Moms Who Smoke Marijuana Might Have THC In Their Breast Milk, Study Says, But Don't Freak Out Just Yet

People have written a lot about the effects of marijuana on pregnancy, babies, and kids in the past. The stigma against using cannabis has only really recently started to dissipate, making its use and the effects of it more easy to study. Most recently, researchers found that moms who smoke marijuana may have THC in their breast milk, but it's not time to panic about babies getting anything more than "milk drunk" off their mother's breast milk just yet.

Researchers reportedly took samples of breast milk from eight anonymous test subjects who regularly used cannabis, then tested the milk for delta-9-tetrahydrocannabinol (THC) and its metabolites, Healthline reported. The study found that babies who breastfed exclusively ingested an estimated 2.5 percent of the dose that their mothers smoked, and that THC levels were at their highest one hour after the study subjects smoked cannabis. For comparison, the breast milk was tested 20 minutes after ingestion, then at one, two, and finally four hours post-ingestion.

Babies who were exclusively breastfed in the study ingested an estimated daily infant dose of 8 micrograms of THC per kilogram of a "preweighed, analyzed, standardized strain of cannabis" that their mothers smoked every day, according to the study, which was published in the medical journal Obstetrics and Gynecology. The levels of THC in the milk are pretty low, but a very small amount could potentially transfer to infants.

OK, so let's break this down a little bit. First of all, eight women were enrolled in this study. Eight. That's an incredibly small sample size to extrapolate any data from. According to the notes for the study, most of the subjects were occasional cannabis smokers, and just one was "a chronic user." I'm a little skeptical of these results partly because I didn't get a good sense of how regular marijuana use can impact breast milk or an infant when just one person in this study is considered a regular smoker.

And even the study's authors say the levels of THC they found in breast milk were not very high. Senior study author Thomas Hale, director of the Infant Risk Center at Texas Tech University School of Medicine in Amarillo, said, according to HealthDay:

This study is just a start to see if marijuana transferred into breast milk. Levels in milk were quite low.

In addition, although the researchers in this study were able to measure the THC in breast milk, they were not able to collect blood samples from the infants — aged 3 to 5 months old — to see if they actually had "measurable" THC levels in their bodies, Healthline noted. So the researchers had to determine an "estimated mean" of THC ingestion in the babies. Though that is legitimate, it does not sound as exact as the measurement of a definite amount of transferred THC would be.

Now, I'm not saying all pregnant or breastfeeding moms should just go ahead and smoke marijuana every day. The American College of Obstetricians and Gynecologists (ACOG) still discourages the use of marijuana during pregnancy, and in that organization's opinion, "There are insufficient data to evaluate the effects of marijuana use on infants during lactation and breastfeeding, and in the absence of such data, marijuana use is discouraged."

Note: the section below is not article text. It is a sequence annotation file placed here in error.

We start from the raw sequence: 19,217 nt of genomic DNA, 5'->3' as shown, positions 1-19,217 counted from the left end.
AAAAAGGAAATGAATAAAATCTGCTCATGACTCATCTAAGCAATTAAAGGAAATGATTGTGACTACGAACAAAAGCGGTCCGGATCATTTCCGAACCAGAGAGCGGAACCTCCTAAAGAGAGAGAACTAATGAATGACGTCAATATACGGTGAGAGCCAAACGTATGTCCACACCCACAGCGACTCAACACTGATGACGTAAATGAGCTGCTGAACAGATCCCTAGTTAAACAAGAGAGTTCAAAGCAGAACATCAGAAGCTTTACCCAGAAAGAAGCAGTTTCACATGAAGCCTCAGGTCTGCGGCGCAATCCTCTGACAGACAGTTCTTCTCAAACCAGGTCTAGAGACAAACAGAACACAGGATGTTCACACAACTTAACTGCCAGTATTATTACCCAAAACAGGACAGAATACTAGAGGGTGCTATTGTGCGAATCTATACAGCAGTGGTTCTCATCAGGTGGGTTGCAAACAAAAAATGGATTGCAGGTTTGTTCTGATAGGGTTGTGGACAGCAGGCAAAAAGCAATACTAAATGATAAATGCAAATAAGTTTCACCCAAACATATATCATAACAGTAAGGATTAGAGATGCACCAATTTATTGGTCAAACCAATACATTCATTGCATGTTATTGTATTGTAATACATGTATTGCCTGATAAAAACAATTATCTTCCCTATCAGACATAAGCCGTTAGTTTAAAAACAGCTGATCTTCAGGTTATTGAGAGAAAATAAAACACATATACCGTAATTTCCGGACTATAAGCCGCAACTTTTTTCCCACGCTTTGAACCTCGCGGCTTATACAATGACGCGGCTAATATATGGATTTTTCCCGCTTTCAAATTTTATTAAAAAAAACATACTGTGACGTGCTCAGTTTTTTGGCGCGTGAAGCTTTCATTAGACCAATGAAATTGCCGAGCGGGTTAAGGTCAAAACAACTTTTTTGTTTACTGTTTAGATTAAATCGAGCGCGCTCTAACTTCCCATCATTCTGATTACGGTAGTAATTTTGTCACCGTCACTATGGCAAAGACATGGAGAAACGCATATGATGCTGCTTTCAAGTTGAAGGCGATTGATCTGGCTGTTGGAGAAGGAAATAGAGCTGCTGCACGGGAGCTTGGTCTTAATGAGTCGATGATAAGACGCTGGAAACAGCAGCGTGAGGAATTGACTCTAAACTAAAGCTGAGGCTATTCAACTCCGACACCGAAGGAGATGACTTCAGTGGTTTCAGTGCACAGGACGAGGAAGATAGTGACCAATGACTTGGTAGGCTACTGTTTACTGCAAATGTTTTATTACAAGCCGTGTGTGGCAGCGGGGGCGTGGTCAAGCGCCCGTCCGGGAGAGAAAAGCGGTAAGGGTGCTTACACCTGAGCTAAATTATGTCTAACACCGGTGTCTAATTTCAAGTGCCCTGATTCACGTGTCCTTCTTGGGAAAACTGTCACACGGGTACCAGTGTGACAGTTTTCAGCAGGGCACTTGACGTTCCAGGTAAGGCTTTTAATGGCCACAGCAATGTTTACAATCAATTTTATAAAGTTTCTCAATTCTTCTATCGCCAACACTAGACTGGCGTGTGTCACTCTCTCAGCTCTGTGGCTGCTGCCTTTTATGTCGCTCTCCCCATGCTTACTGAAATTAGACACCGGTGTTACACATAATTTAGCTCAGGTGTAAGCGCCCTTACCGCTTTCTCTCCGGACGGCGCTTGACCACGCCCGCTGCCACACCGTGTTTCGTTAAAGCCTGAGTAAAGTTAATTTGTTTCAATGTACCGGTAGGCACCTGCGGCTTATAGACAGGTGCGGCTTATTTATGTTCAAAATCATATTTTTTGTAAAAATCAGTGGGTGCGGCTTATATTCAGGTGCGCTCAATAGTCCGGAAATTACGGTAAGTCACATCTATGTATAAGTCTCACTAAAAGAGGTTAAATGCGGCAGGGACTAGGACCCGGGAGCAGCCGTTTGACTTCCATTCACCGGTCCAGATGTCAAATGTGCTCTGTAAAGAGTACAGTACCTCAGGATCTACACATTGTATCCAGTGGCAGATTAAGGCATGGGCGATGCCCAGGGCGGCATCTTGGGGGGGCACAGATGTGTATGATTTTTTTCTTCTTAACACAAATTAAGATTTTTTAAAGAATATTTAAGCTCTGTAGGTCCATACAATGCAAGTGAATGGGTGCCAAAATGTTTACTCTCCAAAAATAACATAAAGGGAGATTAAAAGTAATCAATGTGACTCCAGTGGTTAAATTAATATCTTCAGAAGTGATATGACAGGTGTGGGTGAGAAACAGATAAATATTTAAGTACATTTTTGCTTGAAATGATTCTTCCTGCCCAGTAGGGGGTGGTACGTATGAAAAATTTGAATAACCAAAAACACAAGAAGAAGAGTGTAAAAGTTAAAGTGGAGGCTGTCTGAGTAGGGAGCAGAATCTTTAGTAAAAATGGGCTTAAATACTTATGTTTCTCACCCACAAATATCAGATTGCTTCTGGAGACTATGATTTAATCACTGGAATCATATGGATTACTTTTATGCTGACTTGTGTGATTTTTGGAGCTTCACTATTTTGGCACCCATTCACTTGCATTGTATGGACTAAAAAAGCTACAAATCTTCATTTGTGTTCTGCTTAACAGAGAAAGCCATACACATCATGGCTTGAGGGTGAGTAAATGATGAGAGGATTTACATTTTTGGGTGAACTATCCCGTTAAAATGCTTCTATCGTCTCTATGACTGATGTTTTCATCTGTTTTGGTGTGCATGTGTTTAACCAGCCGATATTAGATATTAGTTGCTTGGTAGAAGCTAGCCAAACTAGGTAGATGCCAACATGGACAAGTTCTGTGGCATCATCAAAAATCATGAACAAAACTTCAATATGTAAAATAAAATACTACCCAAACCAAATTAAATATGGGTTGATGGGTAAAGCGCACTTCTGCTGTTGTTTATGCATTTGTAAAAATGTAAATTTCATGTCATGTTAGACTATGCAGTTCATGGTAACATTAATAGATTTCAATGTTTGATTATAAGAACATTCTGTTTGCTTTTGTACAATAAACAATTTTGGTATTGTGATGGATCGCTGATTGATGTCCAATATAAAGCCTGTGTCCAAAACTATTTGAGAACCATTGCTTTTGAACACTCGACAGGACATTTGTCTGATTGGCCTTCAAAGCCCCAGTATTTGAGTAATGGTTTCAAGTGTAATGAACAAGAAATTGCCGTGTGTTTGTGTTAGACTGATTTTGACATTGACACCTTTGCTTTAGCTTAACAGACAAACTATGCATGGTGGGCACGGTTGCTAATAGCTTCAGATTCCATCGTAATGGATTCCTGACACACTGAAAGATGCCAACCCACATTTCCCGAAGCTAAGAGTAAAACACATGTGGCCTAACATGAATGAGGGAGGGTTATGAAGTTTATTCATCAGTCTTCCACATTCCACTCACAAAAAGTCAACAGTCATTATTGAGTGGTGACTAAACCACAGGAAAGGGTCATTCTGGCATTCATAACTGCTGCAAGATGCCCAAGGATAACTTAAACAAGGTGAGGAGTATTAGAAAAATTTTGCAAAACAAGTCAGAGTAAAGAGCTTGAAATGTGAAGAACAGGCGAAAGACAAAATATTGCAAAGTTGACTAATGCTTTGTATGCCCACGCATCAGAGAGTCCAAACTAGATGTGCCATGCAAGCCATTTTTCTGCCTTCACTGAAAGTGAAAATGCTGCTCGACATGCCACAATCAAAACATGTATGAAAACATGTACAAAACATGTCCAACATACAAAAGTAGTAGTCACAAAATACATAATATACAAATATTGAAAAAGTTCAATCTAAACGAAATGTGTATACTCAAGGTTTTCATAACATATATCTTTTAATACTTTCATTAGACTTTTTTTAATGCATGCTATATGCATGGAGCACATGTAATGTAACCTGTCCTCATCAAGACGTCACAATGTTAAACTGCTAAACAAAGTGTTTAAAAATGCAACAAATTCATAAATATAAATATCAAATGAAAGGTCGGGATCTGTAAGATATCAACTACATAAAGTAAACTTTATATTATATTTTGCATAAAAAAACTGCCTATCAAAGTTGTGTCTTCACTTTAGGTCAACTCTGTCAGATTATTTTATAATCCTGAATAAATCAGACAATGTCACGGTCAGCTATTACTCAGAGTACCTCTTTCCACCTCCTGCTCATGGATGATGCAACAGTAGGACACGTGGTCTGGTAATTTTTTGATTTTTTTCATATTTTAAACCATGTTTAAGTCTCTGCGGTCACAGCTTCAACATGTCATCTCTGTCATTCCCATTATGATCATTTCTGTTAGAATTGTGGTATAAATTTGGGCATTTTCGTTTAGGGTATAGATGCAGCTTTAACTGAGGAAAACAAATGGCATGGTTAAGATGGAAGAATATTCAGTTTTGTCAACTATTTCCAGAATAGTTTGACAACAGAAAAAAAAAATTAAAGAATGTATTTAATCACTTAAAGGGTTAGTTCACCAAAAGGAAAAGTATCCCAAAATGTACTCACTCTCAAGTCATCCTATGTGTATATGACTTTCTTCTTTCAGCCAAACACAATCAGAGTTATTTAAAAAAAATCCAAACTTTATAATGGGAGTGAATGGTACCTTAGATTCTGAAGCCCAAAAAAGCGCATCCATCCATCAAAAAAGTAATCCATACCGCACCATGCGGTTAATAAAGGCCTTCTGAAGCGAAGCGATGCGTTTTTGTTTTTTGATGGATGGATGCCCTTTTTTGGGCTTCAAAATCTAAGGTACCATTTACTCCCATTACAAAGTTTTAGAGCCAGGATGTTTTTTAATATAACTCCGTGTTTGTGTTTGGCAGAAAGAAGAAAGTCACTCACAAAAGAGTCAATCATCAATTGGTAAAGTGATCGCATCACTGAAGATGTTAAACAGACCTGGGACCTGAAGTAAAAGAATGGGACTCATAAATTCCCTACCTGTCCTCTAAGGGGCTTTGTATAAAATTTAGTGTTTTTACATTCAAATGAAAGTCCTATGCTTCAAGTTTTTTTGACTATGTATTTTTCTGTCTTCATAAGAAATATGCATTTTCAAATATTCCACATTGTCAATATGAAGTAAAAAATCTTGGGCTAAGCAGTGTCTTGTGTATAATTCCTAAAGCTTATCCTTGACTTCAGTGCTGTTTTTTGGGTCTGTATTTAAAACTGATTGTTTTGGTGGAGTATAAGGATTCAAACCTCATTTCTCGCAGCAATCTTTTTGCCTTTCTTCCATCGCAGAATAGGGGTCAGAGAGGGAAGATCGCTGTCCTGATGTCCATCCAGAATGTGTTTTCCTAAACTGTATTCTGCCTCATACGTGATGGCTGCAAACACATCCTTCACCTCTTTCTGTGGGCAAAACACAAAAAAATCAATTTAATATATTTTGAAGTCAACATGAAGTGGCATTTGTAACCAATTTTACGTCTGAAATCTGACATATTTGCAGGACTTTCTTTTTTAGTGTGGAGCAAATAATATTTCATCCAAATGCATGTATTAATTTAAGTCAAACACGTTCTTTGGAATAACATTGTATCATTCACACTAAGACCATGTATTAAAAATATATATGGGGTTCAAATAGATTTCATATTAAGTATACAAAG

But as more pregnant women appear to be using pot, according to CNN, it's important that the effects of its use and its impact on babies — as well as on practices like breastfeeding — are studied further. And one study with a very small sample size just isn't enough.

Even Hale, the study's co-author, and Teresa Baker, co-director of the Infant Risk Center at Texas Tech, told HealthDay further research is needed because there are a lot of unanswered questions. For instance, this study only looked at mothers who smoked marijuana, and it didn't evaluate parents who ingested or vaporized marijuana. And we don't know whether heavy users would have different levels of THC in their breast milk than occasional smokers.

Plus, this unanswered question persists: what did exposure to cannabis products actually do to the babies in the study? The study itself concluded, "The long-term neurobehavioral effect of exposure to delta-9-tetrahydrocannabinol on the developing brain is unclear."

Generally, doctors don't recommend smoking marijuana during pregnancy or while nursing, and Hale said cannabis-smoking mothers shouldn't smoke while nursing just as tobacco-smoking mothers shouldn't. Even in places like Colorado, where the women in the study obtained cannabis from the same medical marijuana dispensary and where its use is legal, if an infant's blood test shows any level of THC, doctors are obligated to inform child protective services under state law, Healthline reported. "It’s still a reportable offense," Baker said.

The bottom line is, further study is needed to determine whether THC transfers to babies through their mother's breast milk in larger, controlled studies.